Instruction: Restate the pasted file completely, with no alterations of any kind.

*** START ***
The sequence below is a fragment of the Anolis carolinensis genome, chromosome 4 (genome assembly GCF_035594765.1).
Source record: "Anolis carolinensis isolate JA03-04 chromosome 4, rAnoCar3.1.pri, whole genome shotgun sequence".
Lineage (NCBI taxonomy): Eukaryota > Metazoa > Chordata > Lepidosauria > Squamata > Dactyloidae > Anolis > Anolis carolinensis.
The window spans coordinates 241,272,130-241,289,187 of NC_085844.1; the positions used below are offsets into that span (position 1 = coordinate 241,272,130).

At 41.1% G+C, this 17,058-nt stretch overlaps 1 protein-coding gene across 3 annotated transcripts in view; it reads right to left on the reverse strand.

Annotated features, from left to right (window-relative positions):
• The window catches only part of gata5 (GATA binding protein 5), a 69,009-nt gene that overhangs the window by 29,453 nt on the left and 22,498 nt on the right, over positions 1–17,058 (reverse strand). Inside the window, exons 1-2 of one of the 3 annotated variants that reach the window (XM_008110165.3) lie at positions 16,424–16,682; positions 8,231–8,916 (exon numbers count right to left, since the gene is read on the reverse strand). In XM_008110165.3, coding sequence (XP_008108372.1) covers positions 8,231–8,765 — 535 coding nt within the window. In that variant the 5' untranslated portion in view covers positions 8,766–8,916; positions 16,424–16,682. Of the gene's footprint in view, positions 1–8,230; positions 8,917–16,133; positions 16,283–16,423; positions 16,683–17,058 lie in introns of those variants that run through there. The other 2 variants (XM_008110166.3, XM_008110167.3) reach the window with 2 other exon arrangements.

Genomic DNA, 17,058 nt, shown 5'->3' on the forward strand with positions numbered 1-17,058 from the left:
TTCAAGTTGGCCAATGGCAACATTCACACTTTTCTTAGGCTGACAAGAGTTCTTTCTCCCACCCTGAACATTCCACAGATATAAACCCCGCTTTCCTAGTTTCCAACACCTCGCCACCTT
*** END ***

The sequence below is a fragment of the Anolis carolinensis genome, chromosome 4 (genome assembly GCF_035594765.1).
Source record: "Anolis carolinensis isolate JA03-04 chromosome 4, rAnoCar3.1.pri, whole genome shotgun sequence".
Lineage (NCBI taxonomy): Eukaryota > Metazoa > Chordata > Lepidosauria > Squamata > Dactyloidae > Anolis > Anolis carolinensis.
The window spans coordinates 241,272,130-241,289,187 of NC_085844.1; the positions used below are offsets into that span (position 1 = coordinate 241,272,130).

At 41.1% G+C, this 17,058-nt stretch overlaps 1 protein-coding gene across 3 annotated transcripts in view; it reads right to left on the reverse strand.

Annotated features, from left to right (window-relative positions):
• The window catches only part of gata5 (GATA binding protein 5), a 69,009-nt gene that overhangs the window by 29,453 nt on the left and 22,498 nt on the right, over positions 1–17,058 (reverse strand). Inside the window, exons 1-2 of one of the 3 annotated variants that reach the window (XM_008110165.3) lie at positions 16,424–16,682; positions 8,231–8,916 (exon numbers count right to left, since the gene is read on the reverse strand). In XM_008110165.3, coding sequence (XP_008108372.1) covers positions 8,231–8,765 — 535 coding nt within the window. In that variant the 5' untranslated portion in view covers positions 8,766–8,916; positions 16,424–16,682. Of the gene's footprint in view, positions 1–8,230; positions 8,917–16,133; positions 16,283–16,423; positions 16,683–17,058 lie in introns of those variants that run through there. The other 2 variants (XM_008110166.3, XM_008110167.3) reach the window with 2 other exon arrangements.

Genomic DNA, 17,058 nt, shown 5'->3' on the forward strand with positions numbered 1-17,058 from the left:
TTCAAGTTGGCCAATGGCAACATTCACACTTTTCTTAGGCTGACAAGAGTTCTTTCTCCCACCCTGAACATTCCACAGATATAAACCCCGCTTTCCTAGTTTCCAACACCTCGCCACCTT